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The US Sneezes


A quick guest blog from Coreco’s Rob Gill on some interesting statistics coming out of the US last week.

The US let out an almighty AAATTTCHOOOO!!! last week with some truly shocking GDP numbers.

On June 25th the Bureau of Economic Analysis announced that Q1 GDP fell at an annualised rate of 2.9%. Their own previous estimate was a decline of 1% while the consensus estimate amongst economists was a drop of 1.8%. A real shock in every sense.

It does appear however as if it is a case of the US catching a cold in the most literal sense. The past winter was the coldest in the US for 20 years, which is hugely disruptive in a country where such weather means a bit more than delayed trains or working from home while the kids enjoy a snow-filled day off school.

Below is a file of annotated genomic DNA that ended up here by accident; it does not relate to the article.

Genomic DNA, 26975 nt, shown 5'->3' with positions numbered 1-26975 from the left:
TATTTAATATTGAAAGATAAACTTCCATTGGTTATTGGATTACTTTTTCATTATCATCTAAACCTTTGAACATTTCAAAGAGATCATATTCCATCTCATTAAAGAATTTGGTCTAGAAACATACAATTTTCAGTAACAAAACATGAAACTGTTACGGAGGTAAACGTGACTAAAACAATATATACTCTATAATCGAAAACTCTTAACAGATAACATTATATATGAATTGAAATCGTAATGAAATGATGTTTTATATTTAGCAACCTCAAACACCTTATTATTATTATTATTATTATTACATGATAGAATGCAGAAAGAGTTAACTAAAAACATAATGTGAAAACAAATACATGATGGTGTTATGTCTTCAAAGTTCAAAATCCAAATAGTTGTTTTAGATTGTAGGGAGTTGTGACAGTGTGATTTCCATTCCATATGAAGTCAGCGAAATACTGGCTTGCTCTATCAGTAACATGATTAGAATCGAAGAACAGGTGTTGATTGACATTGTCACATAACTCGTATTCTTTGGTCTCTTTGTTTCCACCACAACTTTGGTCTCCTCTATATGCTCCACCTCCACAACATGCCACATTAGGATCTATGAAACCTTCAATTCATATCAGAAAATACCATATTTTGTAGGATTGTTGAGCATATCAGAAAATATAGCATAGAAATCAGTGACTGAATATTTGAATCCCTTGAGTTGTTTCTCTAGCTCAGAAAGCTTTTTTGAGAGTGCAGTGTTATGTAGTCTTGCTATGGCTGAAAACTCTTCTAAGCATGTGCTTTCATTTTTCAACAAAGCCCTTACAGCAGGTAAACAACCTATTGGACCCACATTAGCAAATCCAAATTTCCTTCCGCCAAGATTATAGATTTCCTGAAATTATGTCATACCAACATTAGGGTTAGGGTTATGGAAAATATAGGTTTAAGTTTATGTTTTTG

While commentators have enjoyed poking fun at politicians and policy makers blaming the weather for any poor economic performance (lots of “wrong kind of snow jokes” and the like), we’ve seen in the UK how worse than expected winters can disrupt economic activity, and usually to an extent which is wildly underestimated by forecasters.

The other important factor is that most other economic indicators, especially those of a “leading” rather than a “lagging” nature (Q1 for example started 6 months ago) are largely positive. US stock markets breached all-time highs some months ago, while the jobs report of early June confirmed that the US economy has now replaced all the jobs lost during the recession. These two factors are a bit like house prices in the UK: if job prospects are good and mutual funds are riding high then American’s tend to feel confident about themselves and the economy.

A big sneeze certainly, hopefully the type brought on by warmer weather and a thawing economy rather than anything more serious.



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